John Proctor Essay Conclusion

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The Crucible, written by Arthur Miller, is a study in the mass hysteria which led to the 1692 Salem witchcraft trials.

Such an admission would ruin his good name, and Proctor is, above all, a proud man who places great emphasis on his reputation.

He eventually makes an attempt, through Mary Warren’s testimony, to name Abigail as a fraud without revealing the crucial information.

As Elizabeth says to end the play, responding to Hale’s plea that she convince Proctor to publicly confess: “He have his goodness now.

John Proctor Essay Conclusion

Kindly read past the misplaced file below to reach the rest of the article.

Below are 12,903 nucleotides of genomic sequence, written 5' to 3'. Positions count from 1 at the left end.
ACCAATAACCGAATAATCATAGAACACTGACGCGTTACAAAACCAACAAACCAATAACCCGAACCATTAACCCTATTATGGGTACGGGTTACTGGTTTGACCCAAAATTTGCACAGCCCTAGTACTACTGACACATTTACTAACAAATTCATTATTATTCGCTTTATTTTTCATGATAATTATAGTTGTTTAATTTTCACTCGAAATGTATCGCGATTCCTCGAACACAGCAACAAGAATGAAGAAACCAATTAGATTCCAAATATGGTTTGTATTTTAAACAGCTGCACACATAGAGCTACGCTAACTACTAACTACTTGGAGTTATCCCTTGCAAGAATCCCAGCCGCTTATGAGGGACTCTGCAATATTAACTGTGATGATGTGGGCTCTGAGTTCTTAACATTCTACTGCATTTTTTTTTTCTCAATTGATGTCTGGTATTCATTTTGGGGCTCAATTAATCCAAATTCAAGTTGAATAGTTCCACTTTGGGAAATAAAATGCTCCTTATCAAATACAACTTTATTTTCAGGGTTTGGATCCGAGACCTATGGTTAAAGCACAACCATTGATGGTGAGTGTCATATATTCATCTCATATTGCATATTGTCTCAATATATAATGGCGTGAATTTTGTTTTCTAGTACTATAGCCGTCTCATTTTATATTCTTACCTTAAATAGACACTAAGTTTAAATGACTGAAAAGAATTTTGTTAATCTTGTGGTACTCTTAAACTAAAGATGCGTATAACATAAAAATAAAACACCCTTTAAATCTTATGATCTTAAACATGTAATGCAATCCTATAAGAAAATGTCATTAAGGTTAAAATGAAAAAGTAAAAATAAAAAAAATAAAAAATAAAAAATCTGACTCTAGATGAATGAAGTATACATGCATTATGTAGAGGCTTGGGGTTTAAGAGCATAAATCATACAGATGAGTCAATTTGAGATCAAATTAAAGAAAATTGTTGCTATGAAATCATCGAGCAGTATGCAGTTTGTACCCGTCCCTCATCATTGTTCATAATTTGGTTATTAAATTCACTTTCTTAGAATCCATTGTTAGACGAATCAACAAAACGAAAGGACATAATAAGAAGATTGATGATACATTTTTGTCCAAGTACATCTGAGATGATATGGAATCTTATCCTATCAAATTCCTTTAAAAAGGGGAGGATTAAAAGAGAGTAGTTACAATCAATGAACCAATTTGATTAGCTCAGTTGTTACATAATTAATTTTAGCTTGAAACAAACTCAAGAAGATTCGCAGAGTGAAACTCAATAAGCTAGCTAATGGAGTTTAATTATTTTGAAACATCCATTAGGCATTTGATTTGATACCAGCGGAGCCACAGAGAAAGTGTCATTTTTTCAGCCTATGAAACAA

A tragic hero would be a better term for John Proctor, the protagonist of the play The Crucible.Two of the key characters in the play are John and Elizabeth Proctor, a married couple with what seems – to the majority of people in the play – a flawless relationship, but is really one of suspicion, secrecy and fear.To begin with, John is an extremely complex character placed at the heart of the play.When this attempt fails, he finally bursts out with a confession, calling Abigail a “whore” and proclaiming his guilt publicly.Only then does he realize that it is too late, that matters have gone too far, and that not even the truth can break the powerful frenzy that he has allowed Abigail to whip up.Themes of the play include deceit, love, secrecy and paranoia.These attributes can be given to the play itself, but can also be given to certain characters and their relationships; these have been used by Miller to create tension throughout the play and have allowed him to totally capture the audience personally.This allows the audience to better relate themselves to him, empathizing with his situation and he is feeling.According to Aristotle, a true tragedy is one that stirs pity or fear in the reader\audience.Offered the opportunity to make a public confession of his guilt and live, he almost succumbs, even signing a written confession.His immense pride and fear of public opinion compelled him to withhold his adultery from the court, but by the end of the play he is more concerned with his personal integrity than his public reputation.


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